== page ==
Seasoned with antics and drizzled with wit, Bon Appétit! is a deliciously uplifting delight for epicureans of all ages.
Get excited for the show by trying to recreate Julia Child’s chocolate cake recipe yourself!
Megan Latham made her Pacific Opera Victoria debut as Eduige in the 2010 production of Handel’s Rodelinda, with return appearances as Mistress Quickly in Verdi’s Falstaff, Third Lady in Mozart’s The Magic Flute, and Flora in Verdi’s La traviata. In 2019 she took on three roles in Puccini’s Il trittico: La Frugola in Il tabarro, the Princess in Suor Angelica, and Zita in Gianni Schicchi.
- Composer | Lee Hoiby
- Text | Ruth Draper (The Italian Lesson) / Julia Child (Bon Appétit)
- Libretto | Mark Shulgasser
- Conductor | Giuseppe Pietraroia
- Director | Glynis Leyshon
- Set & Costume Designer | Pam Johnson
- Lighting Designer | Jeff Harrison
- Pianist | Kimberley-Ann Bartczak
- Stage Manager | Christopher Sibbald
We’ve spent the past two years learning to transform live performance to digital, but what is it like to transform a work originally conceptualized for the camera into a live performance? Find out with Robert Holliston, Curator of Public Engagement, as he chats with conductor Giuseppe (Joey) Pietraroia and pianist Kimberley-Ann Bartczak about the double-bill performance of Lee Hoiby’s The Italian Lesson and Bon Appétit!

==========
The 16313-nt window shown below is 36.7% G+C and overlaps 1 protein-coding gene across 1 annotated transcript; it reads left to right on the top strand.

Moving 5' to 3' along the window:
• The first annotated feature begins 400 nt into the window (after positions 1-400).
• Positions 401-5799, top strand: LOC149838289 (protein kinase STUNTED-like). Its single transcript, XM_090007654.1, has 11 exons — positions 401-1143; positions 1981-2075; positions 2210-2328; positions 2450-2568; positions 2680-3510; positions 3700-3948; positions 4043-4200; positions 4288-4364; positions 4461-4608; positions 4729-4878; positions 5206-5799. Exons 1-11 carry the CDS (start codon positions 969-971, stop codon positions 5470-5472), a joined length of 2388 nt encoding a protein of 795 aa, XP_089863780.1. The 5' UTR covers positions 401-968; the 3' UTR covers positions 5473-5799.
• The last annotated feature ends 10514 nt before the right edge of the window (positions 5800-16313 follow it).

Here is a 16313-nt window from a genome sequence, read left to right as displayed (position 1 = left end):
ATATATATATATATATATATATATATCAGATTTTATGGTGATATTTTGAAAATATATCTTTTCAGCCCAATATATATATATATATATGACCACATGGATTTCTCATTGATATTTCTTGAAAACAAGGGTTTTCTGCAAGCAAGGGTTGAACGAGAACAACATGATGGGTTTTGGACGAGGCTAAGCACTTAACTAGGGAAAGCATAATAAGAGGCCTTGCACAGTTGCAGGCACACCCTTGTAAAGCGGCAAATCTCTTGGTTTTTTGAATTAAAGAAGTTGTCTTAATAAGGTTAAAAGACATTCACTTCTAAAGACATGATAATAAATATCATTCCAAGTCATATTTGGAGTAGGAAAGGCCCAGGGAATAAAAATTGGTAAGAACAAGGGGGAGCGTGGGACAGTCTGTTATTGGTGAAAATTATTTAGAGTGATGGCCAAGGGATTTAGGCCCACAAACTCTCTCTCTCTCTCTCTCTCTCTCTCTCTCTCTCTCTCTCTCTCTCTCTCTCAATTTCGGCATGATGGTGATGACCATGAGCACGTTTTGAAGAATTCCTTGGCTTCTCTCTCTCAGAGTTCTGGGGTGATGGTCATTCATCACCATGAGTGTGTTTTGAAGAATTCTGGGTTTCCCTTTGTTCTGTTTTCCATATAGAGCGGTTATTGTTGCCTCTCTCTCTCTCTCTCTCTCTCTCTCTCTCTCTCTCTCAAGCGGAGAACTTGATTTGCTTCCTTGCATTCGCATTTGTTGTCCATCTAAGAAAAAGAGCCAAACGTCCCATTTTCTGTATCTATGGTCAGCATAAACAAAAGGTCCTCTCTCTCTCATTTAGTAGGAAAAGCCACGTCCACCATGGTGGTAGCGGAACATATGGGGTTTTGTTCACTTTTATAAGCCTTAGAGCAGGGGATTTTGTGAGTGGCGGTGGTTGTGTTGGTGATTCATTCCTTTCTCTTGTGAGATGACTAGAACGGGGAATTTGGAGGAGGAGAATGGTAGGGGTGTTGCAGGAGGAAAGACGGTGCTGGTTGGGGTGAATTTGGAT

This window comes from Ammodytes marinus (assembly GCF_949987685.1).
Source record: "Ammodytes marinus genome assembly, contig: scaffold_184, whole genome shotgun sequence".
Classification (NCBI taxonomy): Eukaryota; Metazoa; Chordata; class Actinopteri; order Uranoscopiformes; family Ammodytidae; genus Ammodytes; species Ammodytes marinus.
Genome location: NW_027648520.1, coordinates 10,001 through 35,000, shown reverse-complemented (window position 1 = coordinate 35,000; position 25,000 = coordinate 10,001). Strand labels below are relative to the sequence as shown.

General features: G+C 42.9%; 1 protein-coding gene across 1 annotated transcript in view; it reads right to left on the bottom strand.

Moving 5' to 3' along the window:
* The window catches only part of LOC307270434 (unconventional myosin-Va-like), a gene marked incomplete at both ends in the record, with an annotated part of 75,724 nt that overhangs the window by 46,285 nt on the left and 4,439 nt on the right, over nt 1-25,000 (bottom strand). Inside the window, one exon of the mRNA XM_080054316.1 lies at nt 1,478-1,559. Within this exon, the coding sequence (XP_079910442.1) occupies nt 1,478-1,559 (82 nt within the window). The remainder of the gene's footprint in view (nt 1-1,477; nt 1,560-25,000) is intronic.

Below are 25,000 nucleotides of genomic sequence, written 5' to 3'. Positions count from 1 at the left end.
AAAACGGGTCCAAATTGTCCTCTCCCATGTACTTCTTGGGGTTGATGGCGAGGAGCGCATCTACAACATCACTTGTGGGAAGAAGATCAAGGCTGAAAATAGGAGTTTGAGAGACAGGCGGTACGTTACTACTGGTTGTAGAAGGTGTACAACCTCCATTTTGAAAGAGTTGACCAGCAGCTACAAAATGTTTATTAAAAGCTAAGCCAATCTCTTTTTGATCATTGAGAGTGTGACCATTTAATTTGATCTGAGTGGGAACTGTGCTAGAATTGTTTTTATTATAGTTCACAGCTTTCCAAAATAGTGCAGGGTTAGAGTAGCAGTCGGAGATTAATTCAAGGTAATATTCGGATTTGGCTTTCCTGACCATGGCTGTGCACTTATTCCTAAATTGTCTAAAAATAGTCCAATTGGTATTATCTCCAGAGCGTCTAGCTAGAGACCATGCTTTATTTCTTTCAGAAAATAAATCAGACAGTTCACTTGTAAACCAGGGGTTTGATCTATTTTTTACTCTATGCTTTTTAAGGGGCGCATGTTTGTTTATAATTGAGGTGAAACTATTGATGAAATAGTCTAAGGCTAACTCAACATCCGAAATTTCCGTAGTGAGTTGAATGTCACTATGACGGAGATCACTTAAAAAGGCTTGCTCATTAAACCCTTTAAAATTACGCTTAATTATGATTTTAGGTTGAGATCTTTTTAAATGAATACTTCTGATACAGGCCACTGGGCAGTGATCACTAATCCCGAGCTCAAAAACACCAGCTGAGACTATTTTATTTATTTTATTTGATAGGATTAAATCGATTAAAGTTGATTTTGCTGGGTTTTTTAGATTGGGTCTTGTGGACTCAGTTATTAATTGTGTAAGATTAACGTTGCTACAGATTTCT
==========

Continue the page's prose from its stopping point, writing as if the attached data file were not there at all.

Director’s Notes | Glynis Leyshon
An unexpected pandemic delight has been my introduction to two delicious chamber operas by the fine American composer Lee Hoiby – Bon Appétit! and The Italian Lesson. I was, of course, familiar with Hoiby’s operatic setting of The Tempest (produced by Pacific Opera several seasons ago) but these two chamber works were new to me. And I was immediately captivated by their joyful celebration of two very different female characters. Utterly charming, unabashedly celebratory, Hoiby offers us two musical monologues that engage us immediately with their playful theatrically and extraordinary masterful musical settings. Most significantly for me, he also manages to capture the distinctive rhythms of two complex texts.